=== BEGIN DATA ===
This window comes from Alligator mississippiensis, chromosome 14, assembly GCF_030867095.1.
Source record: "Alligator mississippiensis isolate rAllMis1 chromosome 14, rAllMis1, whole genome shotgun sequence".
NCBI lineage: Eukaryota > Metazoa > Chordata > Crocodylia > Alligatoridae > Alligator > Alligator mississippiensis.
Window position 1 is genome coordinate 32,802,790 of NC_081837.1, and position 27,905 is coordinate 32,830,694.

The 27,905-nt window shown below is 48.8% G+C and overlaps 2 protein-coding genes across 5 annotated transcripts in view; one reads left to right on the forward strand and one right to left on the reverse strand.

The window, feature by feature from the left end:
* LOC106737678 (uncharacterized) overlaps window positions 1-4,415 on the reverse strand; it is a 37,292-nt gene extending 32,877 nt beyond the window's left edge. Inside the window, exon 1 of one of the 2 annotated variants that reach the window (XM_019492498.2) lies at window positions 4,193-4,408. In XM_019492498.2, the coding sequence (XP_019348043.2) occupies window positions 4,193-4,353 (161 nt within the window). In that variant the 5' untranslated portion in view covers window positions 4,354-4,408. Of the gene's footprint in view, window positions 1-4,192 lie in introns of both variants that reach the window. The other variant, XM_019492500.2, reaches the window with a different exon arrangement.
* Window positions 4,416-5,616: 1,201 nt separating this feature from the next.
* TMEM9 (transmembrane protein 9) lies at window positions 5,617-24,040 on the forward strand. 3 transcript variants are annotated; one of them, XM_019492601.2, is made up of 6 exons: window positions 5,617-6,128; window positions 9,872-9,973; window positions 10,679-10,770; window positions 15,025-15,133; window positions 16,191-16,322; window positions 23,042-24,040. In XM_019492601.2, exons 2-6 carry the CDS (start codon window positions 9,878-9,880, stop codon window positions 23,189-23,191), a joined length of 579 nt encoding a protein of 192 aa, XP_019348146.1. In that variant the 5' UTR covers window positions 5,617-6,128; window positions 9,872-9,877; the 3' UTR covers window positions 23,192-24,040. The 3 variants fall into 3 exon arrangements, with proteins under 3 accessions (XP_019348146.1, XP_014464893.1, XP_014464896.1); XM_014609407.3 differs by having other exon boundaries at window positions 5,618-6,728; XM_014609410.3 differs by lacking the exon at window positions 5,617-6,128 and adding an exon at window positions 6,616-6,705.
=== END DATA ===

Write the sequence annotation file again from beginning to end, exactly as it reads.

This window comes from Alligator mississippiensis, chromosome 14, assembly GCF_030867095.1.
Source record: "Alligator mississippiensis isolate rAllMis1 chromosome 14, rAllMis1, whole genome shotgun sequence".
NCBI lineage: Eukaryota > Metazoa > Chordata > Crocodylia > Alligatoridae > Alligator > Alligator mississippiensis.
Window position 1 is genome coordinate 32,802,790 of NC_081837.1, and position 27,905 is coordinate 32,830,694.

The 27,905-nt window shown below is 48.8% G+C and overlaps 2 protein-coding genes across 5 annotated transcripts in view; one reads left to right on the forward strand and one right to left on the reverse strand.

The window, feature by feature from the left end:
* LOC106737678 (uncharacterized) overlaps window positions 1-4,415 on the reverse strand; it is a 37,292-nt gene extending 32,877 nt beyond the window's left edge. Inside the window, exon 1 of one of the 2 annotated variants that reach the window (XM_019492498.2) lies at window positions 4,193-4,408. In XM_019492498.2, the coding sequence (XP_019348043.2) occupies window positions 4,193-4,353 (161 nt within the window). In that variant the 5' untranslated portion in view covers window positions 4,354-4,408. Of the gene's footprint in view, window positions 1-4,192 lie in introns of both variants that reach the window. The other variant, XM_019492500.2, reaches the window with a different exon arrangement.
* Window positions 4,416-5,616: 1,201 nt separating this feature from the next.
* TMEM9 (transmembrane protein 9) lies at window positions 5,617-24,040 on the forward strand. 3 transcript variants are annotated; one of them, XM_019492601.2, is made up of 6 exons: window positions 5,617-6,128; window positions 9,872-9,973; window positions 10,679-10,770; window positions 15,025-15,133; window positions 16,191-16,322; window positions 23,042-24,040. In XM_019492601.2, exons 2-6 carry the CDS (start codon window positions 9,878-9,880, stop codon window positions 23,189-23,191), a joined length of 579 nt encoding a protein of 192 aa, XP_019348146.1. In that variant the 5' UTR covers window positions 5,617-6,128; window positions 9,872-9,877; the 3' UTR covers window positions 23,192-24,040. The 3 variants fall into 3 exon arrangements, with proteins under 3 accessions (XP_019348146.1, XP_014464893.1, XP_014464896.1); XM_014609407.3 differs by having other exon boundaries at window positions 5,618-6,728; XM_014609410.3 differs by lacking the exon at window positions 5,617-6,128 and adding an exon at window positions 6,616-6,705.